Experts’ doubts about the safe Tokyo Games – local news, police, about Mexico and the world | Queretaro Newspaper
The Tokyo Games Organization and the International Olympic Committee (IOC) insist on the promise of a safe Olympic event (July 23-Aug 8) despite the pandemic, but Japanese health experts are skeptical of this possibility.
“Even without the coronavirus pandemic, the Olympics, as a mass group, prefers all kinds of infectious diseases,” Atsu Hamadeh, a specialist at Tokyo Medical University, told AFP.
The Tokyo 2020 Organizing Committee has begun laying out new rules for participants. There will be a medical examination before arriving in Japan, regular exams once in the country, restrictions and follow-up contacts, as well as restrictions on residency in the Olympic Village.
Olympic officials confirm the success of other sporting events during the pandemic, but health experts answer that the games have a bigger dimension, with more than 11,000 athletes from more than 200 countries in Tokyo.
“There can be no greater risk,” said Michael Head, a global health researcher at the University of Southampton (UK), in a question to AFP.
Although athletes have been vaccinated before, “there may be some variants that show some resistance to the vaccine,” the expert estimates.
“Bringing people together from many different countries will only accelerate the likelihood that a new variable will emerge,” Head adds.
“Everything that can be done to reduce the risk is being done,” says Hassan Valley, professor of public health at La Trobe University in Australia. “But you can’t completely reduce the risks,” he adds.
“If you look at things from a public health standpoint, hosting the Games is all that you don’t want to see right now,” summed up Hassan Valli.
The Games are waiting until spring to make some tough decisions, including the possibility of restricting or preventing spectator access to the stadiums.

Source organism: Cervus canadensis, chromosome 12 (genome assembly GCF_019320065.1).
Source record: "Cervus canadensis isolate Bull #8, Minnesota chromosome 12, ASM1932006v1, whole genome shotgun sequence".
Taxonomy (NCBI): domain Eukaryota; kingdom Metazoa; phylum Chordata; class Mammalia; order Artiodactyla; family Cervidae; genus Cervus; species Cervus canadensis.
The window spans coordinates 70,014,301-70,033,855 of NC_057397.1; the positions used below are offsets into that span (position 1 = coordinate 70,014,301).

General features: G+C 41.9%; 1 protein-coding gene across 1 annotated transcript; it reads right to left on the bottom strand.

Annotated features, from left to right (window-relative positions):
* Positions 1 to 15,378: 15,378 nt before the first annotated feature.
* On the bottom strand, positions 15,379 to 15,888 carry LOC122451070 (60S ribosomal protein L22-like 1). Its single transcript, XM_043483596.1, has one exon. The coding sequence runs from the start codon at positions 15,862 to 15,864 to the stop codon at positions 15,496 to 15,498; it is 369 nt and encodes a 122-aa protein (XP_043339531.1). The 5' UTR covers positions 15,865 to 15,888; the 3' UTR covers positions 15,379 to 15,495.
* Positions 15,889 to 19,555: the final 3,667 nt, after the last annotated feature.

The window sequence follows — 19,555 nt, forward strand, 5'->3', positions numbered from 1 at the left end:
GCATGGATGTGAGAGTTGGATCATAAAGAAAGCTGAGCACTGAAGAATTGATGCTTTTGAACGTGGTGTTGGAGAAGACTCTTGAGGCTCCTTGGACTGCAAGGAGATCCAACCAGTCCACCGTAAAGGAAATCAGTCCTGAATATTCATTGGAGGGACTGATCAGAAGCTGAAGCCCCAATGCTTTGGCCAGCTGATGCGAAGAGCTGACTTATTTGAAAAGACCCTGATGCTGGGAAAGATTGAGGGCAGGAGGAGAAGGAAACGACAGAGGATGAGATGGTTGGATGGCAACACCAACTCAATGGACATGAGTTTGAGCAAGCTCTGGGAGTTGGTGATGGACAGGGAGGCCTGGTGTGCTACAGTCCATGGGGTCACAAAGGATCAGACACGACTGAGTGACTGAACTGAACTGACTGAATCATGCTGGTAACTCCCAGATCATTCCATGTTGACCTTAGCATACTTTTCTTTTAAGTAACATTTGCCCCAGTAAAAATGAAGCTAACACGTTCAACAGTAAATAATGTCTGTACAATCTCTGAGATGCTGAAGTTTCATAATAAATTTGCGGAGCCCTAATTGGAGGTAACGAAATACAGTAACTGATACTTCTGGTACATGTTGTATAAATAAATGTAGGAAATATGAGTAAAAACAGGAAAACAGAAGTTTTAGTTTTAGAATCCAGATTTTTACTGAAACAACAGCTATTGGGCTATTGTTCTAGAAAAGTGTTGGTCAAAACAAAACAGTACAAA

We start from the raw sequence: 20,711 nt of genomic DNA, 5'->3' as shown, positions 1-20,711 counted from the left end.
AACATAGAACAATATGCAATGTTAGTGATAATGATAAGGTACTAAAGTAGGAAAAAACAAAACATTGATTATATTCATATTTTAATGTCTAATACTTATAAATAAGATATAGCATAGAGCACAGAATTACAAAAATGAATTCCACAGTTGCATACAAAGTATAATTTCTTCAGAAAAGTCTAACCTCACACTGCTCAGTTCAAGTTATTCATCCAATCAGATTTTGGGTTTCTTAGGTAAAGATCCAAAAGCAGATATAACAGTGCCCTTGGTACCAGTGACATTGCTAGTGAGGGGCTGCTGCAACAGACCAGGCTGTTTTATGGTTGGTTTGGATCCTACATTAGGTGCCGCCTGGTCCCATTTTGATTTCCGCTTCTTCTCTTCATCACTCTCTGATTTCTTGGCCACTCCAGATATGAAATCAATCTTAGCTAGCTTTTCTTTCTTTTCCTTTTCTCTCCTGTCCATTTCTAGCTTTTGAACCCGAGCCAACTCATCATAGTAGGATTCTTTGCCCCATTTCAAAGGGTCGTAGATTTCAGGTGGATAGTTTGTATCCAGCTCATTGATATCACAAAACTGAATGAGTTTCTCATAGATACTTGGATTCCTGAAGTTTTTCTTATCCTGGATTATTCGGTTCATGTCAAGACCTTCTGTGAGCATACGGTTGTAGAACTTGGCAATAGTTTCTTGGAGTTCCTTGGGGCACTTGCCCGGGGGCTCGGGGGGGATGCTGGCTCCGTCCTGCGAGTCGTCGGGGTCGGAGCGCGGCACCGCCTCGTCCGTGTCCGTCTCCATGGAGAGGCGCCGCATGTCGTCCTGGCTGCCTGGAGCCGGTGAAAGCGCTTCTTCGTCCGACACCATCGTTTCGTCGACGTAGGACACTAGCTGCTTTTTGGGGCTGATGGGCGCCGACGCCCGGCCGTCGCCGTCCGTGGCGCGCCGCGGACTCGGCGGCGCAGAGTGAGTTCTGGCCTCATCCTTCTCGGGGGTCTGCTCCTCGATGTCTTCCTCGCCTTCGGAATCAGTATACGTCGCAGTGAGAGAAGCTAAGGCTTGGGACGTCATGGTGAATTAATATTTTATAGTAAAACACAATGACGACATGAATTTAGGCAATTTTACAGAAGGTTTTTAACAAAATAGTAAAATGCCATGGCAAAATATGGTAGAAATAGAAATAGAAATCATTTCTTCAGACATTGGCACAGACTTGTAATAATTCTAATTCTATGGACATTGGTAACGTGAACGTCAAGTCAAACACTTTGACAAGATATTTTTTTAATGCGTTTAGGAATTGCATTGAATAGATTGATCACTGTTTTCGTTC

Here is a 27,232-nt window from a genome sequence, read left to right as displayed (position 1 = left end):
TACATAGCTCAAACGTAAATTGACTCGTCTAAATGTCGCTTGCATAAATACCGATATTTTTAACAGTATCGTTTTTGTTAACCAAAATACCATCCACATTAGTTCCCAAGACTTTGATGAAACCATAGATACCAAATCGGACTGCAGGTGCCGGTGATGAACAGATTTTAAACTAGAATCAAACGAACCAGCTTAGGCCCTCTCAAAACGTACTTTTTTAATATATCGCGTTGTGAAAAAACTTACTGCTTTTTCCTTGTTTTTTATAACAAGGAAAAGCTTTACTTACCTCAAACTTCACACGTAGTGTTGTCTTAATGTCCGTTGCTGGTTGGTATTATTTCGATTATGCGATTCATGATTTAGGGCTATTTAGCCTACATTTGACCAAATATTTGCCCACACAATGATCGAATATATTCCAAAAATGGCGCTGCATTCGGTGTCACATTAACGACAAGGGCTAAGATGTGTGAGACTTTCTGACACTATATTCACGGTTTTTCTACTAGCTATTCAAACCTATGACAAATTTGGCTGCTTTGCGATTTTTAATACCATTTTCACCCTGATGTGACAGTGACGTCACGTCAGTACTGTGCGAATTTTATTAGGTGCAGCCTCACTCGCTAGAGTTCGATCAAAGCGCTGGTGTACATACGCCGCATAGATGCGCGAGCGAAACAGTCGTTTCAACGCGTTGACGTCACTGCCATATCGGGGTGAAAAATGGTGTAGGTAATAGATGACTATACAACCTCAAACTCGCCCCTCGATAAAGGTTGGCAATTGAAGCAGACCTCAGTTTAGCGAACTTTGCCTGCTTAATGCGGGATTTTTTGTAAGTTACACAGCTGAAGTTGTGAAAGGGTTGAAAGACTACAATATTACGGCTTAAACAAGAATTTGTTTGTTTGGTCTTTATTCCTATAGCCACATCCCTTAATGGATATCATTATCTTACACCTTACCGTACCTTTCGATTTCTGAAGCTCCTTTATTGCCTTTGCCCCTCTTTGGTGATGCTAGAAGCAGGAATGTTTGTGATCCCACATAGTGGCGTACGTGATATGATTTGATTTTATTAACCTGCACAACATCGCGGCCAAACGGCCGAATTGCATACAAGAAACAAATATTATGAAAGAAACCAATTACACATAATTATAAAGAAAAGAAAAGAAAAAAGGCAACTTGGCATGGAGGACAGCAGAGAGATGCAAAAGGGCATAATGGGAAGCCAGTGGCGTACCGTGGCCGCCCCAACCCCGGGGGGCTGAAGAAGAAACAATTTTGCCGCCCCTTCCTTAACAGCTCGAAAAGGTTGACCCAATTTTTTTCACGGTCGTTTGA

Atsu Hamada thinks, “It is unreasonable to allow viewers from all over the world to enter.”
Head believed that the number of spectators should be as limited as possible. “This won’t eliminate the risks, but it will reduce them,” he says.
The start of vaccination raised hopes in the Games, although some countries announced that they do not plan to vaccinate their athletes before the summer, while the International Olympic Committee and Japan believe that vaccination is a sine qua non for participation in the event.
Infections are inevitable
Koji Wada, a Japanese public health expert, thinks it is unlikely that all athletes and all Japanese people will be vaccinated before the Olympic event opens on July 23.
“Vaccines are a tool to protect everyone, not others,” said this professor from Tokyo International University of Health who is providing advice to the Japanese government on managing the epidemic.
Wada recommends that the organization evaluate whether certain sports involve very close physical contact, such as judo, although amputating any of its gaming disciplines seems unlikely.
The head is more straight. From a health standpoint, staging the games “does not make any sense at the moment.”
Other experts open the hand to take action to play games.
Atsu Hamada can imagine games “with frequent inspections, athletes and staff limiting their movements and in bubbles, with everyone watching the event on TV”
Hassan Valli thinks the Games can be staged but the organization must assume there will be casualties.
“It’s impossible to hold the games without a virus scandal,” he says. “How to respond will be the biggest challenge.”
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